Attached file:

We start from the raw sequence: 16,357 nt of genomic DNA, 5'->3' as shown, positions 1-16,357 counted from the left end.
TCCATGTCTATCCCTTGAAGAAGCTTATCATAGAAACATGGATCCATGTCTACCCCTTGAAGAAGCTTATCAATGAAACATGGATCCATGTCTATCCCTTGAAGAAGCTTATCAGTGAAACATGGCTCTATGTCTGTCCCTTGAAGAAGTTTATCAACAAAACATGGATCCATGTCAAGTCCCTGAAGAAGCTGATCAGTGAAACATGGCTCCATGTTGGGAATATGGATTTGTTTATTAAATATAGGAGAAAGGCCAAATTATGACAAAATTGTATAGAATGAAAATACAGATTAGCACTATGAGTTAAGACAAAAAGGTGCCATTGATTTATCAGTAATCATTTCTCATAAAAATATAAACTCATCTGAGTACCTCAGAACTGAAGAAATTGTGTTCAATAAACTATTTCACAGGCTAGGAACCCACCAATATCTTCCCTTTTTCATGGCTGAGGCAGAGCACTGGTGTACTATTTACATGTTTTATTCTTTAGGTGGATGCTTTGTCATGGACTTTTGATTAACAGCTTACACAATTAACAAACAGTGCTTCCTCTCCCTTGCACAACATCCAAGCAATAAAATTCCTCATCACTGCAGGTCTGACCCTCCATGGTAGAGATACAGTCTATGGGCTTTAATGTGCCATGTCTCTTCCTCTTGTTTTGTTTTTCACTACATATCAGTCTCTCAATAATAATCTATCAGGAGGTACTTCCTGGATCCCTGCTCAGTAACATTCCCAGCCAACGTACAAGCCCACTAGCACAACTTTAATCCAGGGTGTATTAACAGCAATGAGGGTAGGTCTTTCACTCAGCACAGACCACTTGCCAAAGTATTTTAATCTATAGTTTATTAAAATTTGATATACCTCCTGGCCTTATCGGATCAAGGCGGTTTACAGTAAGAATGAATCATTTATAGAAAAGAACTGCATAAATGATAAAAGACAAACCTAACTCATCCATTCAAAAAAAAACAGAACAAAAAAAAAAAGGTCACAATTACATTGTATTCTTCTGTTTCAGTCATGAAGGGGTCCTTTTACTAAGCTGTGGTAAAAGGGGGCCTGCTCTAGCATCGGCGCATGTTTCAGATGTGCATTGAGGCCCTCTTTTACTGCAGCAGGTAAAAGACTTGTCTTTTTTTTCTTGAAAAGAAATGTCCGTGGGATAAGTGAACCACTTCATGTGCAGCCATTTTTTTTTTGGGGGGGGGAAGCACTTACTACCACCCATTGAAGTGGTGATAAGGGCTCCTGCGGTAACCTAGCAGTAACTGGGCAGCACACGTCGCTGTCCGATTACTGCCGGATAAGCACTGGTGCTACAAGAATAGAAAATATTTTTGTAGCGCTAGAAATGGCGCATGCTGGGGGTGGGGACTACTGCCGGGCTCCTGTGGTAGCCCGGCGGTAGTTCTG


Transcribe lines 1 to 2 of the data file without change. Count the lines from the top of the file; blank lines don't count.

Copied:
We start from the raw sequence: 16,357 nt of genomic DNA, 5'->3' as shown, positions 1-16,357 counted from the left end.
TCCATGTCTATCCCTTGAAGAAGCTTATCATAGAAACATGGATCCATGTCTACCCCTTGAAGAAGCTTATCAATGAAACATGGATCCATGTCTATCCCTTGAAGAAGCTTATCAGTGAAACATGGCTCTATGTCTGTCCCTTGAAGAAGTTTATCAACAAAACATGGATCCATGTCAAGTCCCTGAAGAAGCTGATCAGTGAAACATGGCTCCATGTTGGGAATATGGATTTGTTTATTAAATATAGGAGAAAGGCCAAATTATGACAAAATTGTATAGAATGAAAATACAGATTAGCACTATGAGTTAAGACAAAAAGGTGCCATTGATTTATCAGTAATCATTTCTCATAAAAATATAAACTCATCTGAGTACCTCAGAACTGAAGAAATTGTGTTCAATAAACTATTTCACAGGCTAGGAACCCACCAATATCTTCCCTTTTTCATGGCTGAGGCAGAGCACTGGTGTACTATTTACATGTTTTATTCTTTAGGTGGATGCTTTGTCATGGACTTTTGATTAACAGCTTACACAATTAACAAACAGTGCTTCCTCTCCCTTGCACAACATCCAAGCAATAAAATTCCTCATCACTGCAGGTCTGACCCTCCATGGTAGAGATACAGTCTATGGGCTTTAATGTGCCATGTCTCTTCCTCTTGTTTTGTTTTTCACTACATATCAGTCTCTCAATAATAATCTATCAGGAGGTACTTCCTGGATCCCTGCTCAGTAACATTCCCAGCCAACGTACAAGCCCACTAGCACAACTTTAATCCAGGGTGTATTAACAGCAATGAGGGTAGGTCTTTCACTCAGCACAGACCACTTGCCAAAGTATTTTAATCTATAGTTTATTAAAATTTGATATACCTCCTGGCCTTATCGGATCAAGGCGGTTTACAGTAAGAATGAATCATTTATAGAAAAGAACTGCATAAATGATAAAAGACAAACCTAACTCATCCATTCAAAAAAAAACAGAACAAAAAAAAAAAGGTCACAATTACATTGTATTCTTCTGTTTCAGTCATGAAGGGGTCCTTTTACTAAGCTGTGGTAAAAGGGGGCCTGCTCTAGCATCGGCGCATGTTTCAGATGTGCATTGAGGCCCTCTTTTACTGCAGCAGGTAAAAGACTTGTCTTTTTTTTCTTGAAAAGAAATGTCCGTGGGATAAGTGAACCACTTCATGTGCAGCCATTTTTTTTTTGGGGGGGGGAAGCACTTACTACCACCCATTGAAGTGGTGATAAGGGCTCCTGCGGTAACCTAGCAGTAACTGGGCAGCACACGTCGCTGTCCGATTACTGCCGGATAAGCACTGGTGCTACAAGAATAGAAAATATTTTTGTAGCGCTAGAAATGGCGCATGCTGGGGGTGGGGACTACTGCCGGGCTCCTGTGGTAGCCCGGCGGTAGTTCTG